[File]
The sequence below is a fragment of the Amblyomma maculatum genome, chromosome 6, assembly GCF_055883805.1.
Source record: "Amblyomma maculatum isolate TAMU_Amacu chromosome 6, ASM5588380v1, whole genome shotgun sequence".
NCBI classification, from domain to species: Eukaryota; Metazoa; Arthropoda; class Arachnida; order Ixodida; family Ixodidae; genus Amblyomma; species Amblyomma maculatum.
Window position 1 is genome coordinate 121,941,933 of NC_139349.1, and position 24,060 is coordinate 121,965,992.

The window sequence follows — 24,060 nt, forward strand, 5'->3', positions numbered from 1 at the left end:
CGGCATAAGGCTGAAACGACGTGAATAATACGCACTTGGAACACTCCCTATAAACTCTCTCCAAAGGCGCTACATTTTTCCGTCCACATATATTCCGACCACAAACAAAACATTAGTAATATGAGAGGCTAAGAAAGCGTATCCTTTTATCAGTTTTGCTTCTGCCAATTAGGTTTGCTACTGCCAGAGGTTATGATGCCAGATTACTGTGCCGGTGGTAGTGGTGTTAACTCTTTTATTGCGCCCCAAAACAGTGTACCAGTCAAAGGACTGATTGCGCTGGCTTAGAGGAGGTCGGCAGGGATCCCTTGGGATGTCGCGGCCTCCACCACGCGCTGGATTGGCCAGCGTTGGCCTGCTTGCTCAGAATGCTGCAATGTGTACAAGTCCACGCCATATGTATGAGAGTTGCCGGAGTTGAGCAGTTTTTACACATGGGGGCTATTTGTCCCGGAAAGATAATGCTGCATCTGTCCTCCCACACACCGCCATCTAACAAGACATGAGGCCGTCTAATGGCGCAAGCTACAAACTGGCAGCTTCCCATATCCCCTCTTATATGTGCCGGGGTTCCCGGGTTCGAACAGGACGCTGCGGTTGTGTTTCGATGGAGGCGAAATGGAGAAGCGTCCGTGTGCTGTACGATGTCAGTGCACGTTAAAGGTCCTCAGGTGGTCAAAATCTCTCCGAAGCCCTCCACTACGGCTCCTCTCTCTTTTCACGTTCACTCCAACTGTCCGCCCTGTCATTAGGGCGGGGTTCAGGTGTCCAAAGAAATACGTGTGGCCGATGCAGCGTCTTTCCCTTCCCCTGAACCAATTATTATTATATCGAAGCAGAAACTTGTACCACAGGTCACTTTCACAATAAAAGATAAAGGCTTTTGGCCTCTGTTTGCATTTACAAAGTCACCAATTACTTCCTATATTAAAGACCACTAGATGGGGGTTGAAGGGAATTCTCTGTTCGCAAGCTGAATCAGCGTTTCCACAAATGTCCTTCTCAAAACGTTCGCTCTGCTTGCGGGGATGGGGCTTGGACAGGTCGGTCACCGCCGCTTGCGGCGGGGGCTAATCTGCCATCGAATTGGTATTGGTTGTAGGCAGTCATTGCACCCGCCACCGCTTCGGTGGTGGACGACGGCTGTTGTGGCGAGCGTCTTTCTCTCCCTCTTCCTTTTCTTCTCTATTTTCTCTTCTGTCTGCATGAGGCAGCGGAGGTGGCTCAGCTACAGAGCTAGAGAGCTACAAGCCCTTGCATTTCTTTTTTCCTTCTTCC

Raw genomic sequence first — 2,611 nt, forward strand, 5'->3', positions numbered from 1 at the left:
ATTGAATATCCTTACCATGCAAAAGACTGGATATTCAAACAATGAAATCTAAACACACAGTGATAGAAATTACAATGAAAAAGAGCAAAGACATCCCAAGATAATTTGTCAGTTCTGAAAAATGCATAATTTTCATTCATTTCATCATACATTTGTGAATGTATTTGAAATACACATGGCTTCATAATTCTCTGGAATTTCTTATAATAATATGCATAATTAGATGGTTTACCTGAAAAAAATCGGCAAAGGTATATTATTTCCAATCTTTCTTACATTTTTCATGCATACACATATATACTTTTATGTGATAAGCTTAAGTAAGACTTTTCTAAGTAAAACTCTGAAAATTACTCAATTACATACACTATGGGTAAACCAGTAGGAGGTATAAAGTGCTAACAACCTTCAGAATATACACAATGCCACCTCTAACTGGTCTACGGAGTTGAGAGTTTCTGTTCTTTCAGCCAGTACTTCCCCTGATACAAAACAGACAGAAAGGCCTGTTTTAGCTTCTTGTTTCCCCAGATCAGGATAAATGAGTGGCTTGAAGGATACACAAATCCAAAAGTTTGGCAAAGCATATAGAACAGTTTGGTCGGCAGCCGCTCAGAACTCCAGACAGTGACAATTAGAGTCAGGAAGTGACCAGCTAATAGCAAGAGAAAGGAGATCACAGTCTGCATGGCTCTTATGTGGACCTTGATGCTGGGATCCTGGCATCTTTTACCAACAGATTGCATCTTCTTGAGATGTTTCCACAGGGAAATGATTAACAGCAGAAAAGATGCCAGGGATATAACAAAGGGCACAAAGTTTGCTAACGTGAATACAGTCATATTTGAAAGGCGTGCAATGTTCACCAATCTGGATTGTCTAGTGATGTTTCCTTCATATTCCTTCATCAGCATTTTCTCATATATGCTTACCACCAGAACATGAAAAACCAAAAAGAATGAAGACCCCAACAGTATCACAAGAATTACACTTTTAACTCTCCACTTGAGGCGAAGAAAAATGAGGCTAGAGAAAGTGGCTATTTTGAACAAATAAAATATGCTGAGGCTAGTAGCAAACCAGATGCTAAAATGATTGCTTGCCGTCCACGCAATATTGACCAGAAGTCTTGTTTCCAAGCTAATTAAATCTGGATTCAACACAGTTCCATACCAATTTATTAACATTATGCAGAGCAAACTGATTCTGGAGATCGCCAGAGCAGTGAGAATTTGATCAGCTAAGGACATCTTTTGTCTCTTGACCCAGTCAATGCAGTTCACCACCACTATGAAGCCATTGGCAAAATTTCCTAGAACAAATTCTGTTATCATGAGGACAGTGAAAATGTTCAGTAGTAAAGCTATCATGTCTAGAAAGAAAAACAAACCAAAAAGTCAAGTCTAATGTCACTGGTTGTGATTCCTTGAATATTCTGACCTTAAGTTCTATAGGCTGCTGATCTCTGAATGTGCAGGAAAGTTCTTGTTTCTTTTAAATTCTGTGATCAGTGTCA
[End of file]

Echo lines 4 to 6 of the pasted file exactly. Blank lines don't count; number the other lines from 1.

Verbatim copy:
Window position 1 is genome coordinate 121,941,933 of NC_139349.1, and position 24,060 is coordinate 121,965,992.

The window sequence follows — 24,060 nt, forward strand, 5'->3', positions numbered from 1 at the left end:
CGGCATAAGGCTGAAACGACGTGAATAATACGCACTTGGAACACTCCCTATAAACTCTCTCCAAAGGCGCTACATTTTTCCGTCCACATATATTCCGACCACAAACAAAACATTAGTAATATGAGAGGCTAAGAAAGCGTATCCTTTTATCAGTTTTGCTTCTGCCAATTAGGTTTGCTACTGCCAGAGGTTATGATGCCAGATTACTGTGCCGGTGGTAGTGGTGTTAACTCTTTTATTGCGCCCCAAAACAGTGTACCAGTCAAAGGACTGATTGCGCTGGCTTAGAGGAGGTCGGCAGGGATCCCTTGGGATGTCGCGGCCTCCACCACGCGCTGGATTGGCCAGCGTTGGCCTGCTTGCTCAGAATGCTGCAATGTGTACAAGTCCACGCCATATGTATGAGAGTTGCCGGAGTTGAGCAGTTTTTACACATGGGGGCTATTTGTCCCGGAAAGATAATGCTGCATCTGTCCTCCCACACACCGCCATCTAACAAGACATGAGGCCGTCTAATGGCGCAAGCTACAAACTGGCAGCTTCCCATATCCCCTCTTATATGTGCCGGGGTTCCCGGGTTCGAACAGGACGCTGCGGTTGTGTTTCGATGGAGGCGAAATGGAGAAGCGTCCGTGTGCTGTACGATGTCAGTGCACGTTAAAGGTCCTCAGGTGGTCAAAATCTCTCCGAAGCCCTCCACTACGGCTCCTCTCTCTTTTCACGTTCACTCCAACTGTCCGCCCTGTCATTAGGGCGGGGTTCAGGTGTCCAAAGAAATACGTGTGGCCGATGCAGCGTCTTTCCCTTCCCCTGAACCAATTATTATTATATCGAAGCAGAAACTTGTACCACAGGTCACTTTCACAATAAAAGATAAAGGCTTTTGGCCTCTGTTTGCATTTACAAAGTCACCAATTACTTCCTATATTAAAGACCACTAGATGGGGGTTGAAGGGAATTCTCTGTTCGCAAGCTGAATCAGCGTTTCCACAAATGTCCTTCTCAAAACGTTCGCTCTGCTTGCGGGGATGGGGCTTGGACAGGTCGGTCACCGCCGCTTGCGGCGGGGGCTAATCTGCCATCGAATTGGTATTGGTTGTAGGCAGTCATTGCACCCGCCACCGCTTCGGTGGTGGACGACGGCTGTTGTGGCGAGCGTCTTTCTCTCCCTCTTCCTTTTCTTCTCTATTTTCTCTTCTGTCTGCATGAGGCAGCGGAGGTGGCTCAGCTACAGAGCTAGAGAGCTACAAGCCCTTGCATTTCTTTTTTCCTTCTTCC